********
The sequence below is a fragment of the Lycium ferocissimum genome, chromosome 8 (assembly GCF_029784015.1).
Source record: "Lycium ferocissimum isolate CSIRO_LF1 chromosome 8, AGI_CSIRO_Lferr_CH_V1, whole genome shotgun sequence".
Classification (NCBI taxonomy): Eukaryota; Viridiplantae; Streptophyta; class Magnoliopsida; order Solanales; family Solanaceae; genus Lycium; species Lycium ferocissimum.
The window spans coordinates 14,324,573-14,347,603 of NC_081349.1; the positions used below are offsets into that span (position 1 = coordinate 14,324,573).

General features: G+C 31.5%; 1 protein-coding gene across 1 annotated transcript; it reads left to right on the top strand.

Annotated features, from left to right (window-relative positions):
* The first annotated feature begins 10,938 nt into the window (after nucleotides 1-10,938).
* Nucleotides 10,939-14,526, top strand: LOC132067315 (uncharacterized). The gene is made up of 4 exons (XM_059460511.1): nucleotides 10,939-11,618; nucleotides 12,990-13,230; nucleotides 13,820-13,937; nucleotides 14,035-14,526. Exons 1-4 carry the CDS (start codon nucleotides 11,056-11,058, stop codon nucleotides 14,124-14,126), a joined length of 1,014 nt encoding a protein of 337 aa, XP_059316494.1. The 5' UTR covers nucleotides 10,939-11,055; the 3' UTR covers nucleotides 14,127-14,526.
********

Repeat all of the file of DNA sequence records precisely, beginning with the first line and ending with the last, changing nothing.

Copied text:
The sequence below is a fragment of the Lycium ferocissimum genome, chromosome 8 (assembly GCF_029784015.1).
Source record: "Lycium ferocissimum isolate CSIRO_LF1 chromosome 8, AGI_CSIRO_Lferr_CH_V1, whole genome shotgun sequence".
Classification (NCBI taxonomy): Eukaryota; Viridiplantae; Streptophyta; class Magnoliopsida; order Solanales; family Solanaceae; genus Lycium; species Lycium ferocissimum.
The window spans coordinates 14,324,573-14,347,603 of NC_081349.1; the positions used below are offsets into that span (position 1 = coordinate 14,324,573).

General features: G+C 31.5%; 1 protein-coding gene across 1 annotated transcript; it reads left to right on the top strand.

Annotated features, from left to right (window-relative positions):
* The first annotated feature begins 10,938 nt into the window (after nucleotides 1-10,938).
* Nucleotides 10,939-14,526, top strand: LOC132067315 (uncharacterized). The gene is made up of 4 exons (XM_059460511.1): nucleotides 10,939-11,618; nucleotides 12,990-13,230; nucleotides 13,820-13,937; nucleotides 14,035-14,526. Exons 1-4 carry the CDS (start codon nucleotides 11,056-11,058, stop codon nucleotides 14,124-14,126), a joined length of 1,014 nt encoding a protein of 337 aa, XP_059316494.1. The 5' UTR covers nucleotides 10,939-11,055; the 3' UTR covers nucleotides 14,127-14,526.